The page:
Preserving Quality Drawings: Start to Finish

5 Easy ways for creating higher quality drawings right now! Also: secrets to keeping your drawings safe when your artwork is finished!

Scrap Paper

Sometimes we are our own worst artistic enemy. Don’t let your own hands be the things that ruin your drawings. As a drawing evolves to the point at which you have to place your hand or arm on a developed part of the drawing you need to use a barrier to prevent accidental smudging of your artwork. This is where scrap paper is super handy, but don’t just use any scrap paper.

I save magazines and shopping catalogs for use as scrap paper. Why? They have glossy paper and the glossy/shiny paper is less likely to smudge your drawing. Glossy paper works even better than newsprint which is rougher. I highly recommend using clean glossy pages to shield your sensitive areas of your drawing. Use the scrap paper for one drawing session only and then throw the scrap paper away. I see a quality drawing in your near future!


Draw a Border

Never work on a piece of drawing paper right to the paper’s edge. When you erase or shade against the edge of the paper you will end up bending, curling, or worse, ripping your paper.   Rather, begin each drawing by reserving a small space (border) on the outside of your paper. I usually use a one inch border around the edges of my paper and will sometimes adjust the border smaller if I’m working on small paper, as in a sketchbook.

You’ll be glad you used a border if you accidently rip a corner off your drawing paper! The border is also useful if you ever decide to mat and/or frame your artwork because it’s nice to have some extra paper to work with when matting drawings.

The border also gives the artist a place to handle the drawing without smudging and smearing the pencil or charcoal. Have I convinced you yet? Use a border when drawing; always! The quality of your drawing depends on it! You can always cut off the boder later. Grab that ruler and make that border for your next high quality drawing!


Use an Easel

When most people think of an easel they think of painting, however drawing artists can also benefit from the use of an easel. Besides being a convenient way of looking at your entire artwork the way it will be exhibited on a wall, an easel also has some immediate benefits to an artist working in a drawing medium such as pencil, charcoal, or pastel.

Since an easel is upright, you’ll be less inclined to lean body parts onto your paper or spill anything onto your drawing paper. You mean I can’t create a quality drawing by spilling grape juice all over the place? Nice try! When working on flat surface such as a table, we also tend to lean on our artwork which can smudge or scratch up the paper. An easel eliminates this tendency altogether and makes it very obvious when you are coming into contact with the paper’s surface.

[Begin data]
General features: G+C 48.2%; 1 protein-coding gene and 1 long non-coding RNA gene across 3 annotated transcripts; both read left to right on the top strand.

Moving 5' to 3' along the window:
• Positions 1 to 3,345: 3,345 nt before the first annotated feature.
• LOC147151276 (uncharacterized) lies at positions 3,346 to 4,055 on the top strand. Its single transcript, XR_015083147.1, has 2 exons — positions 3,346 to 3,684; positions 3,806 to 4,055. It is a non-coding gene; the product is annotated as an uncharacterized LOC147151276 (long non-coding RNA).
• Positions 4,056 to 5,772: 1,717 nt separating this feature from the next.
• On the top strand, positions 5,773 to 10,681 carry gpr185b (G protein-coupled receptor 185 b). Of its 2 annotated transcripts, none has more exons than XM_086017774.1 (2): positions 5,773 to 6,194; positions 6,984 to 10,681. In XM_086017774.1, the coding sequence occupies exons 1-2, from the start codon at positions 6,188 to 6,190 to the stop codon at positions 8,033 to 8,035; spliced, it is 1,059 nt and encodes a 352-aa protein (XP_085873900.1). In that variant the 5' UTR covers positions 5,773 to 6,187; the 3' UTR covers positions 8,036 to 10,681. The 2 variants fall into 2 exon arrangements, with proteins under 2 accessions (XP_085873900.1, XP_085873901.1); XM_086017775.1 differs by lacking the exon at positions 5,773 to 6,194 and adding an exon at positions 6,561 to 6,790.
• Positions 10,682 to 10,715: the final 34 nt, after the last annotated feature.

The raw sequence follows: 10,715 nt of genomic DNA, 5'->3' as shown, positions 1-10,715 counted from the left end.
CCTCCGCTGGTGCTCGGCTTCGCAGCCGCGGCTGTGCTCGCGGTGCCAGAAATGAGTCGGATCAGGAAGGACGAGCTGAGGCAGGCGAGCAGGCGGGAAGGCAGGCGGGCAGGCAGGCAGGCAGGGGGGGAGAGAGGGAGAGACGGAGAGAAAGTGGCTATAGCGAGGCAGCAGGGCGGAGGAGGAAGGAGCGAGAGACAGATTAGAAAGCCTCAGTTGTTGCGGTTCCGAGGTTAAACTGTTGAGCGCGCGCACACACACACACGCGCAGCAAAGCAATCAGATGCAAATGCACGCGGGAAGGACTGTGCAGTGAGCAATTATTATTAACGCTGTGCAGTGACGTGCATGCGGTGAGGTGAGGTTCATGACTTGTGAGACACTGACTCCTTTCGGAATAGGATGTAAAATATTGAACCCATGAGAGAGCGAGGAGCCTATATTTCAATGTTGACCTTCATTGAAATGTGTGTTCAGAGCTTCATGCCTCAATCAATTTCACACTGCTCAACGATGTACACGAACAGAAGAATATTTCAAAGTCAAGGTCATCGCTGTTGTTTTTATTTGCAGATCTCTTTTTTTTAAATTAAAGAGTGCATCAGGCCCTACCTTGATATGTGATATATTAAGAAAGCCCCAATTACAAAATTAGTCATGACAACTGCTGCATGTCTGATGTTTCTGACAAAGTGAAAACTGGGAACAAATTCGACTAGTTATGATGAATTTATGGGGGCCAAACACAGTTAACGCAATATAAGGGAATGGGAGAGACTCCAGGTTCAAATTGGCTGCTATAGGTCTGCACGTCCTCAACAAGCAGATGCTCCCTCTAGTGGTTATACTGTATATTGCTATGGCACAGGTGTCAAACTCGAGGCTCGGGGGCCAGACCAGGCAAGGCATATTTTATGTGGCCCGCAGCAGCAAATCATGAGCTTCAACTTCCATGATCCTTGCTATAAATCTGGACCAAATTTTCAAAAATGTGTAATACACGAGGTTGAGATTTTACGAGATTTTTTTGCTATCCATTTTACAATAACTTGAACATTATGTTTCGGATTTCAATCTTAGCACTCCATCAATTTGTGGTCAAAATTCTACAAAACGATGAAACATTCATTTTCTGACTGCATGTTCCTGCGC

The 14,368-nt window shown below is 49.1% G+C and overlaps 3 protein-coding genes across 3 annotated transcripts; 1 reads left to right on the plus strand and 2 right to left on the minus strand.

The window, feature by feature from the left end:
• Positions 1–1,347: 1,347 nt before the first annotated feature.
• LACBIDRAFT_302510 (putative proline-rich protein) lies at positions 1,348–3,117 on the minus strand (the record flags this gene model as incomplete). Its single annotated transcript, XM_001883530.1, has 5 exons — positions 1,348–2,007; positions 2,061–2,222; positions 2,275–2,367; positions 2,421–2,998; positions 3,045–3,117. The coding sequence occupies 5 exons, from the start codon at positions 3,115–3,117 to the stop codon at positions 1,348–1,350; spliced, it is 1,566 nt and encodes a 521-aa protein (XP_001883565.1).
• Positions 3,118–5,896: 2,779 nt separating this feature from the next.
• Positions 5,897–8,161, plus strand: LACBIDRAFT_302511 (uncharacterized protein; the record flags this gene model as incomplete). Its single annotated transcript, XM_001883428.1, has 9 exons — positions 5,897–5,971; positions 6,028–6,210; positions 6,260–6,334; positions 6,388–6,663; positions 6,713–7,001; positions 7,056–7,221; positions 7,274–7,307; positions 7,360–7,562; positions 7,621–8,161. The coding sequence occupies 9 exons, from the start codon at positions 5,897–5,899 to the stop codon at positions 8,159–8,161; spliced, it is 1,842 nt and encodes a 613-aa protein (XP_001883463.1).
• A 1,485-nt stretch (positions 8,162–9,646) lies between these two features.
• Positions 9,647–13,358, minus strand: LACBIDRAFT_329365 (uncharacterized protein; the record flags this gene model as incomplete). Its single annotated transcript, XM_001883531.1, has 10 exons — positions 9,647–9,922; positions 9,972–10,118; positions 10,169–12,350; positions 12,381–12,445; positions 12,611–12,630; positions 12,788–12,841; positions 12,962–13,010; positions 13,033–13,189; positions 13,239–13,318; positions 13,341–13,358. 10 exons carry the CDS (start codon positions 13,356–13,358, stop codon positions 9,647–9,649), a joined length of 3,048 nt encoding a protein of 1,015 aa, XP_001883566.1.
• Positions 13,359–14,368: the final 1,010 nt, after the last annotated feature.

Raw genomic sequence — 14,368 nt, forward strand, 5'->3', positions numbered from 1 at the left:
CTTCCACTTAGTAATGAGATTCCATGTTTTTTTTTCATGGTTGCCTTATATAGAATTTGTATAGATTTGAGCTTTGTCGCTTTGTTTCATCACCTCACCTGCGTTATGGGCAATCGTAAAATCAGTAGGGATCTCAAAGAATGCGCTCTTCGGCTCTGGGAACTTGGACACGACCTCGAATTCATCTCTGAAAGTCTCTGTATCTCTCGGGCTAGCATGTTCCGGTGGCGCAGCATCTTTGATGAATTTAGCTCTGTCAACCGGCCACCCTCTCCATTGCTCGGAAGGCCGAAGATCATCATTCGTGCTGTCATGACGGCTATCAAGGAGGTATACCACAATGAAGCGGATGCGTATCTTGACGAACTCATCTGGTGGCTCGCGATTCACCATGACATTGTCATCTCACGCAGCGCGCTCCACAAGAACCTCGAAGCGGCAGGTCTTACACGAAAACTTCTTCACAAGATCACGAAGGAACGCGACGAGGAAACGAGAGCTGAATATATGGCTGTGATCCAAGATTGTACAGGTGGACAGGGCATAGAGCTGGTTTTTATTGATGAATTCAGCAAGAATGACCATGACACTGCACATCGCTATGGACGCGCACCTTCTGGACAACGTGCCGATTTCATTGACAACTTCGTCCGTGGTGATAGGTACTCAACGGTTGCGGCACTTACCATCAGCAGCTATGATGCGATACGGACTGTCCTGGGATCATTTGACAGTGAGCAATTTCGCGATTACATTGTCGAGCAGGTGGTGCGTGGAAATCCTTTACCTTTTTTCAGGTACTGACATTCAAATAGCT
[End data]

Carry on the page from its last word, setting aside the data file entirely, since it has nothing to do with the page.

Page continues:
You’ll definitely want to use a drawing board if you choose to draw using an easel. Fortunately you can make your own drawing board for super cheap.


Choose Acid Free Paper

The creation of a quality drawing requires you to use quality materials. Begin by working only on acid-free paper. Acid free paper is paper that is PH neutral and will not deteriorate, become yellow or brittle over time like other cheap, non-professional papers.

How do I know if my paper is acid-free?

Manufacturers of professional grade acid-free paper will gladly boast about their paper’s attributes on the cover of the drawing pad. This is a major selling feature for their quality paper products and as a result paper companies usually make it obvious.



Improper storage of your drawings can have negative consequences. Once completed your, finished drawings should be stored flat and ideally have some protective layers in between. Buy yourself a portfolio bag, large enough to fit your largest drawing paper. Each time you finish a drawing you can add it to the portfolio bag with a sheet of newsprint in between each drawing. Once your drawings are neatly stacked in a portfolio bag, your drawings will not get dusty and destroyed by dust, pets or moisture.

Don’t leave finished drawings inside of your drawing pads. Over time, even a quality drawing will look bad if left in a drawing pad and carried around. The slight rubbing movement of the papers will end up smudging your drawing and ruining all your hard work. You’ll end up with what used to be a quality drawing. Remove those finished drawings and store them flat in a portfolio.

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